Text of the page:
The new Kenyan constitution provides for women’s civil and political rights through a variety of innovative mechanisms, but in the months leading up to the 2013 elections, most Kenyan women did not seem to have a good understanding of the laws which are designed to protect women’s rights. Although the constitution had been in place for almost two years, the women I spoke to could only talk vaguely about the content of their constitutional rights. Against the recent focus on women’s representation in Kenyan politics, my doctoral thesis, “We’ve agreed to be ruled”: Women’s public and private decision making in modern Kenya, examines the regulatory and interpersonal dynamics which drive women’s choices and behaviours, in both private and public spaces, with a dual focus on sex and sexuality rights, and civil and political rights. I employ an interdisciplinary approach – utilising cultural anthropology, history and law.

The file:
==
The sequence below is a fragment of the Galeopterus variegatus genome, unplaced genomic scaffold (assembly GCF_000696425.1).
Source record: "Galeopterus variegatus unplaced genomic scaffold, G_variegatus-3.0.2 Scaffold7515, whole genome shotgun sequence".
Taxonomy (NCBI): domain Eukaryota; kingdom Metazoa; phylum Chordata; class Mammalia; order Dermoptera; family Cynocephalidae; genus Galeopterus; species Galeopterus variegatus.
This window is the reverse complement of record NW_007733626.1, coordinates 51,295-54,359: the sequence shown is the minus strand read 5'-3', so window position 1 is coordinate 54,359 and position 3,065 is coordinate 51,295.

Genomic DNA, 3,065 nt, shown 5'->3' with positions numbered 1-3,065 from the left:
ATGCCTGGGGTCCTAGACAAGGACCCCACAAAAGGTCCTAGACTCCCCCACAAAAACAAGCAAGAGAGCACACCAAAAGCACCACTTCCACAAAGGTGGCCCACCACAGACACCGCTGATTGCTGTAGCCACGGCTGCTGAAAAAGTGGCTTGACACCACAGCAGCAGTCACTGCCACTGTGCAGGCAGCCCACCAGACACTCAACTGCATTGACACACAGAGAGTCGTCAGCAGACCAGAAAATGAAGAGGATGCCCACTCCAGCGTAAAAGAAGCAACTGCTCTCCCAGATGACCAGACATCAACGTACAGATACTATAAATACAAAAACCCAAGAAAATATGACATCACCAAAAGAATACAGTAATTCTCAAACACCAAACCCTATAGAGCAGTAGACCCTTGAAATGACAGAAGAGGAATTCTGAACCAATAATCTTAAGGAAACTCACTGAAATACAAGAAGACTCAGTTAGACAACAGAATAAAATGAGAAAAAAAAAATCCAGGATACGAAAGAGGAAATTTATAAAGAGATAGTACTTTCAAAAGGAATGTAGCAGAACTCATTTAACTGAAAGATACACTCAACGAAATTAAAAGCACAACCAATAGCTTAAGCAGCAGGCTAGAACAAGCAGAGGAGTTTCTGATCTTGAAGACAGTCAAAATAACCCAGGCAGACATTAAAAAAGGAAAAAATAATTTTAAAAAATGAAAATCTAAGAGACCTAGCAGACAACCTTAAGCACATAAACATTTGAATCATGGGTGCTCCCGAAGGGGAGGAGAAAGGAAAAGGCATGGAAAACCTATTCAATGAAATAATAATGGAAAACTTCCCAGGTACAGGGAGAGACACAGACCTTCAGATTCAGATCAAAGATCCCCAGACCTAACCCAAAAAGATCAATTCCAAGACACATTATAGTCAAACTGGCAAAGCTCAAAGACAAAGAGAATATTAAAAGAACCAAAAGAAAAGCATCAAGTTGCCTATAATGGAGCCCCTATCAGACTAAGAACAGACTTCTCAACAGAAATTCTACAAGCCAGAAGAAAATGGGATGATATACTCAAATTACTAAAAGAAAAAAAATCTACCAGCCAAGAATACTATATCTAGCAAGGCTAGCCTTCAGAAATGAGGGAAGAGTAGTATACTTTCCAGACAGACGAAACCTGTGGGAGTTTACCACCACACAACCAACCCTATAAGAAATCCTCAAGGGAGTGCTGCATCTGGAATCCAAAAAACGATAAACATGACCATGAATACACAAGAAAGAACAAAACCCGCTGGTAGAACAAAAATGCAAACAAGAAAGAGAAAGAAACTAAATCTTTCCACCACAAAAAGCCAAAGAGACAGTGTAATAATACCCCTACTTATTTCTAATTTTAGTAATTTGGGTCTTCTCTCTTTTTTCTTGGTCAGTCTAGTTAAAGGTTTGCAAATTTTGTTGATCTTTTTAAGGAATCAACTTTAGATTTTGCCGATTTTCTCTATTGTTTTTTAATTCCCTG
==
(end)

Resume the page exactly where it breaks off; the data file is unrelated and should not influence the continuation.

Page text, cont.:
I examine the experiences of women entering politics and public space through a feminist lens. Through case studies drawn from the last two general elections, I interrogate the imperatives of international human rights discourse, and the demands such discourse places on its subjects.
Christina Kenny holds a Bachelor of Arts (English Literature, Early Modern History; Hons. I) and a Bachelor of Laws both from the University of Sydney, and is admitted as a solicitor in the Supreme Court of NSW. She is currently PhD Scholar at the School of International, Political and Strategic Studies, at the Australian National University. She began her career as a policy officer with the Aboriginal and Torres Strait Islander Social Justice team at the Australian Human Rights Commission and has since worked for the Australian Government for the Refugee Review Tribunal, and the Attorney General’s Department, the Women’s Legal Centre in Cape Town, the South African Human Rights Commission, and the Kenyan Human Rights Commission.
For more information and to RSVP please contact firstname.lastname@example.org